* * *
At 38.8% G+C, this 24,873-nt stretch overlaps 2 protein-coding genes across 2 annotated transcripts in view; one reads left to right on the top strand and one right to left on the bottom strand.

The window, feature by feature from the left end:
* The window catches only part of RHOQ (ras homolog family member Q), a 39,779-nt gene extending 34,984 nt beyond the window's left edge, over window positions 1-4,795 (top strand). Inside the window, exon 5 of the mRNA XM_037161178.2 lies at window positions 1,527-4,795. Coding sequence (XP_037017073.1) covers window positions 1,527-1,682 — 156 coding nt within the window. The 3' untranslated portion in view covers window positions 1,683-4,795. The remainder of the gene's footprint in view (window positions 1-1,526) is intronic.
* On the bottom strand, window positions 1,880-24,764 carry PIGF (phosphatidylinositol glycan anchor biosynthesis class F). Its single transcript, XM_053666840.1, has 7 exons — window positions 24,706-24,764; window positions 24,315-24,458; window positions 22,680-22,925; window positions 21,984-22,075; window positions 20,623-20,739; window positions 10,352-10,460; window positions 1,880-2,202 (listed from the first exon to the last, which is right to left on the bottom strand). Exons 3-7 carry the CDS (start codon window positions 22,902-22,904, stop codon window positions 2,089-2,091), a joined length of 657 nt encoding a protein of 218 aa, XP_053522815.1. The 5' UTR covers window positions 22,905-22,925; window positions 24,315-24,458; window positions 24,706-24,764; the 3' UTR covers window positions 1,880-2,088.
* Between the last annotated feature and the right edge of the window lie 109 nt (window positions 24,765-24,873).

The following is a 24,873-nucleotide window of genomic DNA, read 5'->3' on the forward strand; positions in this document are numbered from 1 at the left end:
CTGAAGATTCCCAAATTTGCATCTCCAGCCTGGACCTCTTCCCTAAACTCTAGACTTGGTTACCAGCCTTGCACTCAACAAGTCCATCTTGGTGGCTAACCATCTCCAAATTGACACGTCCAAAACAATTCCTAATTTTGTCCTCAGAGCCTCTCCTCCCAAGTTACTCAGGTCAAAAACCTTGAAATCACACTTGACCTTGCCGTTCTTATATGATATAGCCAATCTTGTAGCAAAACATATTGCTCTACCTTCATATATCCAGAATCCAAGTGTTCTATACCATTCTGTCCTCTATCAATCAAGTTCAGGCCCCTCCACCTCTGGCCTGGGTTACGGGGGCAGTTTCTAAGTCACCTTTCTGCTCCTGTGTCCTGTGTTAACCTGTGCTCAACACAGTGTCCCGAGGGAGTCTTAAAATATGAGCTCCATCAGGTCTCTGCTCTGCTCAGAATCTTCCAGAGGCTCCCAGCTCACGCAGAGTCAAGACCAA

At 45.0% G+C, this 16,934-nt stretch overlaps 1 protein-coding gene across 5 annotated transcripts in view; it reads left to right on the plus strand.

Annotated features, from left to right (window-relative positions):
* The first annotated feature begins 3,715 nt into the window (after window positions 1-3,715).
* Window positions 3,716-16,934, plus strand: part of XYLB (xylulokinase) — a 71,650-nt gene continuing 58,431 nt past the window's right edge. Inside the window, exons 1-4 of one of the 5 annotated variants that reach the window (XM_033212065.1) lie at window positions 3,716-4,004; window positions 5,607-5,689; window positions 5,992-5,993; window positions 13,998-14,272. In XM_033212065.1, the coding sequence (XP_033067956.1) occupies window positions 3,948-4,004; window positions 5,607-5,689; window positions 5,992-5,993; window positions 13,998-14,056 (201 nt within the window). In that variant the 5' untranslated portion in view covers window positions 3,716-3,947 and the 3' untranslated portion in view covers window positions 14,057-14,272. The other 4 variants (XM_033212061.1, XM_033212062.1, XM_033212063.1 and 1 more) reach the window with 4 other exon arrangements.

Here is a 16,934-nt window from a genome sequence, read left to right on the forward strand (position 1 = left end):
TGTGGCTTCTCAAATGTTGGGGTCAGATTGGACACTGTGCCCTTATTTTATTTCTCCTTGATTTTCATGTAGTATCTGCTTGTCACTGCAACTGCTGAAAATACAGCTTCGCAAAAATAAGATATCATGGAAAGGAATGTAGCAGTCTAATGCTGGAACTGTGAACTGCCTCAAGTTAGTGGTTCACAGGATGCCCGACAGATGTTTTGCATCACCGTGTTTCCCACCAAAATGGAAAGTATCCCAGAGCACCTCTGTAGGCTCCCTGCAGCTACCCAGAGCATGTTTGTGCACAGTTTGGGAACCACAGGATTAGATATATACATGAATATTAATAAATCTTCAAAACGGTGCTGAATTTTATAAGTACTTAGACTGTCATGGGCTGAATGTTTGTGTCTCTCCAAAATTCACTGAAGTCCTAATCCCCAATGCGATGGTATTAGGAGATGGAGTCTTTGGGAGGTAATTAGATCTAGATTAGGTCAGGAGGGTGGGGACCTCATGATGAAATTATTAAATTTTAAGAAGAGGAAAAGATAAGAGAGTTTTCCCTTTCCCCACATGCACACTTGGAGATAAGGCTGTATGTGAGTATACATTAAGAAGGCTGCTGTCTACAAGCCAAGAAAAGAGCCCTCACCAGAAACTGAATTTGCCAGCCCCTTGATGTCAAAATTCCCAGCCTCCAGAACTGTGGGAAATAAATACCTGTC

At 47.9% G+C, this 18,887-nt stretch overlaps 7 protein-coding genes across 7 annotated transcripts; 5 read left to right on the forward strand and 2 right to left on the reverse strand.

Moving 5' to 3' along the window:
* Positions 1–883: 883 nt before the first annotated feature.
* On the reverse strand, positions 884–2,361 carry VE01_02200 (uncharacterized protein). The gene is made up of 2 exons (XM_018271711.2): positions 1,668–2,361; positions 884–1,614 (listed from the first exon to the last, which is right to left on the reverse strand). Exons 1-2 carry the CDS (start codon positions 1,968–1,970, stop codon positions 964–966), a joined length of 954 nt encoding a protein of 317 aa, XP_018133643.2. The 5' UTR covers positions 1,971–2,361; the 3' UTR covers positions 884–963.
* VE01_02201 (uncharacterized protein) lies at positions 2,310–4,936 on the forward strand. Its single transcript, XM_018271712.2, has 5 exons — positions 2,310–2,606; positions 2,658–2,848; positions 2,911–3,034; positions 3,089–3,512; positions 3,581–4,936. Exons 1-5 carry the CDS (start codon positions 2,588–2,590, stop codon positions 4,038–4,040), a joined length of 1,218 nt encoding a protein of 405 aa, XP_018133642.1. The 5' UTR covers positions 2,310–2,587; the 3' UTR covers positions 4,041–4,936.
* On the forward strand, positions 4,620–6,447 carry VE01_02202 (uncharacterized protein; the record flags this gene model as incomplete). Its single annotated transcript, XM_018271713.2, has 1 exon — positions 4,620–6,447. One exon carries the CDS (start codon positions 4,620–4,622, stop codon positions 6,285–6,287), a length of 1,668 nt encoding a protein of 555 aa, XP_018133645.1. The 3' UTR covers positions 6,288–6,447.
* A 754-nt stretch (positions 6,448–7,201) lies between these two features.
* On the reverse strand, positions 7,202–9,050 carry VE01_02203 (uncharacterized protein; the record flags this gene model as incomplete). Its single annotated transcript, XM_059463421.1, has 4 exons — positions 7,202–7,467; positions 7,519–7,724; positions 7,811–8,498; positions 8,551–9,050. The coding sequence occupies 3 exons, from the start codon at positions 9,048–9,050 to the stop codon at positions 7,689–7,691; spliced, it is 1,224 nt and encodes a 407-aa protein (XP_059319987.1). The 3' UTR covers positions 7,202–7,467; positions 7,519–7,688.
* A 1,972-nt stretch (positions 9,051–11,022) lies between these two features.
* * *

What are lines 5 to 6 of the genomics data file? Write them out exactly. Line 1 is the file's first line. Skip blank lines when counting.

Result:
* Between the last annotated feature and the right edge of the window lie 109 nt (window positions 24,765-24,873).

The following is a 24,873-nucleotide window of genomic DNA, read 5'->3' on the forward strand; positions in this document are numbered from 1 at the left end: